Getting the most out of Playground Time

The playground is a parental lifesaver. It’s free, its outdoors, there are usually other adults for you, and kids for them.

Playgrounds are a place for children to work on growing physical skills and increase their independence. And though just setting them loose in the playground is a great start, there are ways you can build skill development, especially when they are young:

1. Find the parks that work for you

An important thing to consider is the “age range” of the park. Take a look at several neighbourhood parks to see which ones will work best for your child’s age and stage. Many modern parks try to incorporate activities for a wide age range. But if, for example, the park is close to a road or parking lot, and your little one is a runner, you’re never going to be able to take your eyes off them for a moment, or be unafraid. That’s no good for you or your child.

For younger children, try to find a park with lots of greenery and wide spaces to run. This is ideal for developing walking and running skills, playing catch, and stirring the imagination: think like a child and try to create “an enchanted forest”. Let them explore their senses, truly getting engaged in identifying squirrels, pointing out birds, and feeling the rocks, grass, and trees.

2. Choose the right paths

Look for parks with pathways. You can practice army walking with them, encourage tricycle/toy car time, or just let them feel the different terrain.

The more comfortable they are with all the nooks and crannies of the park that they find when exploring, the safer they feel. The less fear, the more fun and skill-enhancing activities they’ll be excited to take on.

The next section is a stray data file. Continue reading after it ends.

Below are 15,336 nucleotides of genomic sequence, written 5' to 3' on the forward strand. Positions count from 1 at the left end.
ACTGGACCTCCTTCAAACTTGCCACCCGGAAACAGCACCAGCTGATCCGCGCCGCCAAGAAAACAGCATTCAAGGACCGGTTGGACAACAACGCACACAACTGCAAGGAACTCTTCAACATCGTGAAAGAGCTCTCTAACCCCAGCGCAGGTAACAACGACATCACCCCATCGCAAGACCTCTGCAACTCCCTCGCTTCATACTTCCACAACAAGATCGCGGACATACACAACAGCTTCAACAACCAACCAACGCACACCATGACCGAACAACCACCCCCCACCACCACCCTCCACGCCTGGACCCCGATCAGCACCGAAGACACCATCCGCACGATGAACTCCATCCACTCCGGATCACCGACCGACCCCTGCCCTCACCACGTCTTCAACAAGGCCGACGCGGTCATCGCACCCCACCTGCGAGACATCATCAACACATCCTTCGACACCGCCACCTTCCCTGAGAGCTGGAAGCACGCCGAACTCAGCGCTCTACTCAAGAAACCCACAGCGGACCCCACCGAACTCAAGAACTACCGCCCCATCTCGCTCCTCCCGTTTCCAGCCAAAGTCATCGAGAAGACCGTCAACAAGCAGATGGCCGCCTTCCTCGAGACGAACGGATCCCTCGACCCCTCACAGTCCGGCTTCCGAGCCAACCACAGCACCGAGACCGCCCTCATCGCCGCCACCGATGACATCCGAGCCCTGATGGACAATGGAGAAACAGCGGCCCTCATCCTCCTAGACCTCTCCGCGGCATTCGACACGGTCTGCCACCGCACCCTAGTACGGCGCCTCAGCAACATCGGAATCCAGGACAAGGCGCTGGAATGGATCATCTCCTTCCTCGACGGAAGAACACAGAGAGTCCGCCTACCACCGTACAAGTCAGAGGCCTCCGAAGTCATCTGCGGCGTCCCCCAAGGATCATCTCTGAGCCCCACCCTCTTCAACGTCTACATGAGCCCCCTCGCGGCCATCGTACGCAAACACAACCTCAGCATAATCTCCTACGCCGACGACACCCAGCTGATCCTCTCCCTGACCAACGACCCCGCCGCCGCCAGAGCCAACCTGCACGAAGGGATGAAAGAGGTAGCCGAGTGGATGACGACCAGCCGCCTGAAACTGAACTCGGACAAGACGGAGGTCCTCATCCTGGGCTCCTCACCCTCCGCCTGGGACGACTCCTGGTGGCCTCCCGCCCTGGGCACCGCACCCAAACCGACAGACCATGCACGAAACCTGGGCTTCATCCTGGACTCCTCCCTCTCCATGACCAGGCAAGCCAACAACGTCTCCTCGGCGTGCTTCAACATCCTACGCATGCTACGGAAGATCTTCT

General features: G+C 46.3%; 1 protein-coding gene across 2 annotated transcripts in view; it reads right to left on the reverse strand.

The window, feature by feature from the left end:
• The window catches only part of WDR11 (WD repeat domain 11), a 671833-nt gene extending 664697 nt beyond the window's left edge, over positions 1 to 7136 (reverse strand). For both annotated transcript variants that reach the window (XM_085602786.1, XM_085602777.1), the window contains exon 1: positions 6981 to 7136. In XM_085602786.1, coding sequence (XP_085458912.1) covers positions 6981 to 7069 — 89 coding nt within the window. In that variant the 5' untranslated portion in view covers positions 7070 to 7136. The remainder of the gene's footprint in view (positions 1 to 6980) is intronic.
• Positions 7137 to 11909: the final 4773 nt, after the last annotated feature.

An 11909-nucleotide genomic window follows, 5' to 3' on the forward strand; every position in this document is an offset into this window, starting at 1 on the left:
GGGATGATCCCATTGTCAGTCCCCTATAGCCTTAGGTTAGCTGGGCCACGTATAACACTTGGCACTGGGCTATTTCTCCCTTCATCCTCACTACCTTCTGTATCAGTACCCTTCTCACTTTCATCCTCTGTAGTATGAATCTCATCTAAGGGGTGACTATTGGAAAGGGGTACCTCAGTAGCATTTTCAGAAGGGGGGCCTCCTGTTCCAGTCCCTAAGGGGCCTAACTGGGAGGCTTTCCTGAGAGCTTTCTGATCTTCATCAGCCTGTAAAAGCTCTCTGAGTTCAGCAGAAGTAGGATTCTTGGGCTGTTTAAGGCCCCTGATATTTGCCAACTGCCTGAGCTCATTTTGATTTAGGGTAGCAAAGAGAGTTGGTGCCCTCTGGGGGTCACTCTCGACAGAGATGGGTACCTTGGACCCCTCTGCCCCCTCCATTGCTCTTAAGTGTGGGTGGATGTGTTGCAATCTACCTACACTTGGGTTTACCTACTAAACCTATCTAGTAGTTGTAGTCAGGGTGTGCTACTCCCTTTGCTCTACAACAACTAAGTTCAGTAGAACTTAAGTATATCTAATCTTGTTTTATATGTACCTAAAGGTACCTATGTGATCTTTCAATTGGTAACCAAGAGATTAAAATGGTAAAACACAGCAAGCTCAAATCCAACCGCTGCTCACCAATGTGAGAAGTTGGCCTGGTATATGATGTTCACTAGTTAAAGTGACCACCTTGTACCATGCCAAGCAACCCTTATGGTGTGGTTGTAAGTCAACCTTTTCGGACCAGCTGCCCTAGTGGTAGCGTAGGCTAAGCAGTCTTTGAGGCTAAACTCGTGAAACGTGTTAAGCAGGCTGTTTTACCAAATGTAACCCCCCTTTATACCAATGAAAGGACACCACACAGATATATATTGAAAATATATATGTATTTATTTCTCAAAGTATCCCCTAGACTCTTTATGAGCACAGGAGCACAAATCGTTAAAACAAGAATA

3. Set them free

The next thing to do is to take a deep breath, two if you’re the nervous type. Then — and this may be the hard part for some — take a step back. Allow your child to play freely. Put that propeller away, take a sip of your coffee, and watch them try something.

But don’t watch too obviously. Stop yourself from running to their side at the first sign of difficulty. Be nearby, but resist the urge to rescue. Now that your child is old enough to play more independently at the park you probably need to get used to this new phase as much as they do. Don’t worry, you’ll know when you need to be right there, guiding them towards that next exciting new challenge.

4. Be part of the fun

This part may seem obvious, and possibly counter to the “back off” advice above, but try to experience the park with them. It takes a tuned-in parent to see when they need to stand back and when they need to get into the sandbox with their child and play.

Talk to them about what they’re doing, encourage them by asking what it was like to jump that puddle, or climb the jungle gym. It’s helpful for kids to be able to connect their physical experiences with words.

The playground is a wonderful place to create great memories with your child. When they connect those happy times in the park with their parent, both being active, you set a lifelong connection between activity and fun.

So, yes, encourage them to play by themselves and with other kids, too, but if your child wants to play hide and seek, figure out a good spot and count to 10. It’s great for both of you.

By: Lori Fireman

This article has been edited for length. To read the original, please visit Active for Life:

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